Malaysia is expected to receive its first COVID-19 vaccines from Pfizer in the first quarter of 2021 after signing a deal for 12.8 million doses from the US manufacturer, Prime Minister Muhyiddin Yassin said on Friday.
The deal is expected to cover 6.4 million Malaysians, or 20 percent of the population, with another 10 percent to be covered under Malaysia's participation in the global COVAX facility, backed by the World Health Organization.
Pfizer has agreed to deliver the first one million doses in the first quarter of 2021, with 1.7 million doses, 5.8 million and 4.3 million to follow in subsequent quarters, Muhyiddin said.
The vaccination programme would prioritise "high-risk groups... including frontliners, senior citizens, and those with non-communicable diseases, such as heart diseases, diabetes," he said during a televised news conference.
Frequently Asked Questions
A vaccine works by mimicking a natural infection. A vaccine not only induces immune response to protect people from any future COVID-19 infection, but also helps quickly build herd immunity to put an end to the pandemic. Herd immunity occurs when a sufficient percentage of a population becomes immune to a disease, making the spread of disease from person to person unlikely. The good news is that SARS-CoV-2 virus has been fairly stable, which increases the viability of a vaccine.
There are broadly four types of vaccine — one, a vaccine based on the whole virus (this could be either inactivated, or an attenuated [weakened] virus vaccine); two, a non-replicating viral vector vaccine that uses a benign virus as vector that carries the antigen of SARS-CoV; three, nucleic-acid vaccines that have genetic material like DNA and RNA of antigens like spike protein given to a person, helping human cells decode genetic material and produce the vaccine; and four, protein subunit vaccine wherein the recombinant proteins of SARS-COV-2 along with an adjuvant (booster) is given as a vaccine.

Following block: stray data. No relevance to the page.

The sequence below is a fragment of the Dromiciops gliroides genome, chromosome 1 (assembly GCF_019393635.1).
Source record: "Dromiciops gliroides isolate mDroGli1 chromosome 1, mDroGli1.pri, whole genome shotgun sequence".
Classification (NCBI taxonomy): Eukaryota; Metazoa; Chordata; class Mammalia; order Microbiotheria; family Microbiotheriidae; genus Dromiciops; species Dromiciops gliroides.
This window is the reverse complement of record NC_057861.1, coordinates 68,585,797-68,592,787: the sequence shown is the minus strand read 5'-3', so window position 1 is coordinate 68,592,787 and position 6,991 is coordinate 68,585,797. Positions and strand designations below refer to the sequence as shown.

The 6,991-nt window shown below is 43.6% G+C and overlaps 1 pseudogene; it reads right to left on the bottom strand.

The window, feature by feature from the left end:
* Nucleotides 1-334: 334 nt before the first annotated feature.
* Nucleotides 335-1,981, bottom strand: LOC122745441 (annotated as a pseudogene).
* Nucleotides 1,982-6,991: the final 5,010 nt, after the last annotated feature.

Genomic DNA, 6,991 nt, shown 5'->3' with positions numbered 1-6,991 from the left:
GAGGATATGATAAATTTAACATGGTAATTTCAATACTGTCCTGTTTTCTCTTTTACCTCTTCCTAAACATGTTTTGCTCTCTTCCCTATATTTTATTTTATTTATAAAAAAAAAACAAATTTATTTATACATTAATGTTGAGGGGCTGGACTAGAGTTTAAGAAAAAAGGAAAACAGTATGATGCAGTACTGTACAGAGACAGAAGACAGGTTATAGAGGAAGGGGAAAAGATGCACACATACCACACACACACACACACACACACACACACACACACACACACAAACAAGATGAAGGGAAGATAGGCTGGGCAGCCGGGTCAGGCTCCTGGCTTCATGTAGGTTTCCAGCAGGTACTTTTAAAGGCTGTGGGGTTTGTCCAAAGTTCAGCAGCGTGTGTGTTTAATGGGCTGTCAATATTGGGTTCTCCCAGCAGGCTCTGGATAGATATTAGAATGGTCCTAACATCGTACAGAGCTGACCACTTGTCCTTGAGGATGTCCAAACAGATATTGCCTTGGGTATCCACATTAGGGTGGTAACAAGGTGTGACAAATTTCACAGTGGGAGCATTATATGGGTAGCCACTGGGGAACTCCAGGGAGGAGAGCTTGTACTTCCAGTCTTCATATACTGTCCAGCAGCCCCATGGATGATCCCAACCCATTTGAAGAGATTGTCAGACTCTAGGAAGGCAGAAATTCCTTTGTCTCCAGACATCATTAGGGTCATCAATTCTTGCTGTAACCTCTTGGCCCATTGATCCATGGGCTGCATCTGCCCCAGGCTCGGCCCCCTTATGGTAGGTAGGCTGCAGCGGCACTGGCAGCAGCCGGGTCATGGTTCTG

Vaccine development is a long, complex process. Unlike drugs that are given to people with a diseased, vaccines are given to healthy people and also vulnerable sections such as children, pregnant women and the elderly. So rigorous tests are compulsory. History says that the fastest time it took to develop a vaccine is five years, but it usually takes double or sometimes triple that time.
The Pfizer vaccine still requires approvals from regulator including the US Food and Drug Administration and Malaysia's Health Ministry before it can be distributed, Muhyiddin said.Follow our full coverage of the coronavirus pandemic here.